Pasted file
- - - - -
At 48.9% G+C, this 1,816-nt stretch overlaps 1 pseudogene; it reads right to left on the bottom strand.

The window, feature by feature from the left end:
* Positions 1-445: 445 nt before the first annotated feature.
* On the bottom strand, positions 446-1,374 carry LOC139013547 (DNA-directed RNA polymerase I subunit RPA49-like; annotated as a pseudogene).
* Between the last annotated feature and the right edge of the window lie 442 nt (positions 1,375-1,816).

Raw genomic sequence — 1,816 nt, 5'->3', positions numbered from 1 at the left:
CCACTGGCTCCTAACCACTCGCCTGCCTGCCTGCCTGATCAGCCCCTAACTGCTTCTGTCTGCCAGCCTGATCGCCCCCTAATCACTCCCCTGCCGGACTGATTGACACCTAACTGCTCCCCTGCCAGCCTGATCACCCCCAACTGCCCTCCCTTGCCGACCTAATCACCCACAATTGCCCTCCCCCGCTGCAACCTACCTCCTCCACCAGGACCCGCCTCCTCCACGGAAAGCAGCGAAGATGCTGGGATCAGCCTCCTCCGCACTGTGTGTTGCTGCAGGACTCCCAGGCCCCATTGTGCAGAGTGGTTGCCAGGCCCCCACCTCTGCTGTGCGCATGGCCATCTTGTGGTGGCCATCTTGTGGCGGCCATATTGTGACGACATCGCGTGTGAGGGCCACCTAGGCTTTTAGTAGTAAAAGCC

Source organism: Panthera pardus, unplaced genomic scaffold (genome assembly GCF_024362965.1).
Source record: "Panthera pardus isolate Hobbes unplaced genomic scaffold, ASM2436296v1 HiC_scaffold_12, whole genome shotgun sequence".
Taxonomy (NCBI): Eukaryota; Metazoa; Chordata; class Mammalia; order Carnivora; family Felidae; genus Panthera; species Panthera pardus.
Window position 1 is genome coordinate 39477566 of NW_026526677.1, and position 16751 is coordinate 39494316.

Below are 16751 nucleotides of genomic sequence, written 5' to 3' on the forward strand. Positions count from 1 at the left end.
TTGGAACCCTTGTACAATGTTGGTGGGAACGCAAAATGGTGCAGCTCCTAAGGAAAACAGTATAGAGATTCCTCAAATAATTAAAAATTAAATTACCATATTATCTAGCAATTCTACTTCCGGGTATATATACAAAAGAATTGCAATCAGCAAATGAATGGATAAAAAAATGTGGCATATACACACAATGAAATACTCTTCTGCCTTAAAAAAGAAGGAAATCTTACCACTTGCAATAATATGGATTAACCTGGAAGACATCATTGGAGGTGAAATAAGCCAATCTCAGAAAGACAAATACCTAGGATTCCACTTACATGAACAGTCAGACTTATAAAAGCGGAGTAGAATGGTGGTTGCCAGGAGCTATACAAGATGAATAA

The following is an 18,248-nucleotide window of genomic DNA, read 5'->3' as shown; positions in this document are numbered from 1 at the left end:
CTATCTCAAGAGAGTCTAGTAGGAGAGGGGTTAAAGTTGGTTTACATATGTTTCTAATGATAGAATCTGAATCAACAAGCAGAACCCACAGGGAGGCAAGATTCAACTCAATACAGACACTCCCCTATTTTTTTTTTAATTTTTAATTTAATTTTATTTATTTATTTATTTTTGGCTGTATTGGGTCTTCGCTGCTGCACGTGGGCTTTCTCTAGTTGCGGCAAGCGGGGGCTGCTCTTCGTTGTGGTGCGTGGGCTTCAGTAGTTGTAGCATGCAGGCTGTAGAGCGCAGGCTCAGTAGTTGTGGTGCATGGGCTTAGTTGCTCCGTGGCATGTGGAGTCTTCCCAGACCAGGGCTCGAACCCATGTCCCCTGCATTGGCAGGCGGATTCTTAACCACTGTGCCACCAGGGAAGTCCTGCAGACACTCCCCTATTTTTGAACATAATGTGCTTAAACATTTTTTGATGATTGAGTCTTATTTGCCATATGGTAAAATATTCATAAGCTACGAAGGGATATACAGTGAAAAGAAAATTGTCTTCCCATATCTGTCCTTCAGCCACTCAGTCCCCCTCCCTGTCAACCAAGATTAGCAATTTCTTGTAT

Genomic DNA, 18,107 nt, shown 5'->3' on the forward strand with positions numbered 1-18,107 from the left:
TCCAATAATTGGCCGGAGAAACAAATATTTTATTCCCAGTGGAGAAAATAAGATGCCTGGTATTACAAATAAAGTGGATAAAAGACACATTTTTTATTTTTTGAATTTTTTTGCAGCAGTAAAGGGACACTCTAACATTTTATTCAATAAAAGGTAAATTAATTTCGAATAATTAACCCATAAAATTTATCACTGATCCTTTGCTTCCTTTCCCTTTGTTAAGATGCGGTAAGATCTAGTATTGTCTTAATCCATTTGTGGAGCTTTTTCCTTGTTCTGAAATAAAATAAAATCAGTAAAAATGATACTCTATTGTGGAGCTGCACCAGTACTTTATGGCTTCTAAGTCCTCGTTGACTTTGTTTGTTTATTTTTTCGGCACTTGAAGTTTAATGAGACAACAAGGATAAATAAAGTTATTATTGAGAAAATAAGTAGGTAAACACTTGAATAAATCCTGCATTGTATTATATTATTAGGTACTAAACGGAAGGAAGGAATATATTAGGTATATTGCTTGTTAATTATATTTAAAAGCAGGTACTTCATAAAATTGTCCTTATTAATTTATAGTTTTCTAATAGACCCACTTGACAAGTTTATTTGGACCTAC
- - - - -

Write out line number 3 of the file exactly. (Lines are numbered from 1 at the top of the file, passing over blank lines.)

* Positions 1-445: 445 nt before the first annotated feature.